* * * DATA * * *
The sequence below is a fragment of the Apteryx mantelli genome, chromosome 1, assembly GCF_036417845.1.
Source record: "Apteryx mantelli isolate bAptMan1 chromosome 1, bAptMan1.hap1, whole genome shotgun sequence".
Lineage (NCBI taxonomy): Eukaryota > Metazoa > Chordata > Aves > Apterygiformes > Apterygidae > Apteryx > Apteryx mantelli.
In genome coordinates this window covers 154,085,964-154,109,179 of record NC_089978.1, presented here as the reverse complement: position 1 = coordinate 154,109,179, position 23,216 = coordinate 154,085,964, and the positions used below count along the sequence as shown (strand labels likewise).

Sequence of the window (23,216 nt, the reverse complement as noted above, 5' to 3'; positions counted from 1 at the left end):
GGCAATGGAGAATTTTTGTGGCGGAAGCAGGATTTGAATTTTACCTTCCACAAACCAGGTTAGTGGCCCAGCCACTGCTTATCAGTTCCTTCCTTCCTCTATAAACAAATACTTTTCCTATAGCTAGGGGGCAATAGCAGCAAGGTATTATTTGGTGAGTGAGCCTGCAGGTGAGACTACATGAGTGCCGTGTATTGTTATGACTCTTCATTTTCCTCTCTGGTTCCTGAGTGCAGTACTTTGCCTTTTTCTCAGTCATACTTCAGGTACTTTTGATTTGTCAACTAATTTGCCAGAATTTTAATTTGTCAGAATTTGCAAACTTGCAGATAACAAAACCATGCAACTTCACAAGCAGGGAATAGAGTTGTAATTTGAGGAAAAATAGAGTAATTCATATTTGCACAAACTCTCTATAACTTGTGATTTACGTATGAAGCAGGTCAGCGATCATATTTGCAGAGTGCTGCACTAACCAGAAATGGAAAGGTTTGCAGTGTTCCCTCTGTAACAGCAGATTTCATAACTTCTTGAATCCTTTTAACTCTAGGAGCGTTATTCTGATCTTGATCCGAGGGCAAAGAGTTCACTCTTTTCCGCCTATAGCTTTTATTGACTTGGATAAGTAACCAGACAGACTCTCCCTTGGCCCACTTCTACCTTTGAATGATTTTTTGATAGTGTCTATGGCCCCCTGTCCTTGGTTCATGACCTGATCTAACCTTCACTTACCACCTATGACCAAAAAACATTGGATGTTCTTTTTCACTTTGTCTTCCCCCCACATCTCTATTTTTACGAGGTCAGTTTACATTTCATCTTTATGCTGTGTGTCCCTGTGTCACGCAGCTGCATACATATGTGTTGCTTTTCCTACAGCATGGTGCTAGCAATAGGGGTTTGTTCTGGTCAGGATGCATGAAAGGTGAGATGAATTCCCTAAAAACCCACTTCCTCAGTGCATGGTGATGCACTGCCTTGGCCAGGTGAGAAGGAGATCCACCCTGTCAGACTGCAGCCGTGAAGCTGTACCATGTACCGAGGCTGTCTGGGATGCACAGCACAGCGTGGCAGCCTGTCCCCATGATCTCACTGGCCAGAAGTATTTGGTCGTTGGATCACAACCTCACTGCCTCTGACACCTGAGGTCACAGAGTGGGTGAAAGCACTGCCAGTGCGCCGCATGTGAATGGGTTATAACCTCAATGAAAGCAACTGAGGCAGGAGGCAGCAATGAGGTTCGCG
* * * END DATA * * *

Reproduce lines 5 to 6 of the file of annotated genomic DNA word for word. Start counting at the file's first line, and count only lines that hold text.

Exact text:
Sequence of the window (23,216 nt, the reverse complement as noted above, 5' to 3'; positions counted from 1 at the left end):
GGCAATGGAGAATTTTTGTGGCGGAAGCAGGATTTGAATTTTACCTTCCACAAACCAGGTTAGTGGCCCAGCCACTGCTTATCAGTTCCTTCCTTCCTCTATAAACAAATACTTTTCCTATAGCTAGGGGGCAATAGCAGCAAGGTATTATTTGGTGAGTGAGCCTGCAGGTGAGACTACATGAGTGCCGTGTATTGTTATGACTCTTCATTTTCCTCTCTGGTTCCTGAGTGCAGTACTTTGCCTTTTTCTCAGTCATACTTCAGGTACTTTTGATTTGTCAACTAATTTGCCAGAATTTTAATTTGTCAGAATTTGCAAACTTGCAGATAACAAAACCATGCAACTTCACAAGCAGGGAATAGAGTTGTAATTTGAGGAAAAATAGAGTAATTCATATTTGCACAAACTCTCTATAACTTGTGATTTACGTATGAAGCAGGTCAGCGATCATATTTGCAGAGTGCTGCACTAACCAGAAATGGAAAGGTTTGCAGTGTTCCCTCTGTAACAGCAGATTTCATAACTTCTTGAATCCTTTTAACTCTAGGAGCGTTATTCTGATCTTGATCCGAGGGCAAAGAGTTCACTCTTTTCCGCCTATAGCTTTTATTGACTTGGATAAGTAACCAGACAGACTCTCCCTTGGCCCACTTCTACCTTTGAATGATTTTTTGATAGTGTCTATGGCCCCCTGTCCTTGGTTCATGACCTGATCTAACCTTCACTTACCACCTATGACCAAAAAACATTGGATGTTCTTTTTCACTTTGTCTTCCCCCCACATCTCTATTTTTACGAGGTCAGTTTACATTTCATCTTTATGCTGTGTGTCCCTGTGTCACGCAGCTGCATACATATGTGTTGCTTTTCCTACAGCATGGTGCTAGCAATAGGGGTTTGTTCTGGTCAGGATGCATGAAAGGTGAGATGAATTCCCTAAAAACCCACTTCCTCAGTGCATGGTGATGCACTGCCTTGGCCAGGTGAGAAGGAGATCCACCCTGTCAGACTGCAGCCGTGAAGCTGTACCATGTACCGAGGCTGTCTGGGATGCACAGCACAGCGTGGCAGCCTGTCCCCATGATCTCACTGGCCAGAAGTATTTGGTCGTTGGATCACAACCTCACTGCCTCTGACACCTGAGGTCACAGAGTGGGTGAAAGCACTGCCAGTGCGCCGCATGTGAATGGGTTATAACCTCAATGAAAGCAACTGAGGCAGGAGGCAGCAATGAGGTTCGCG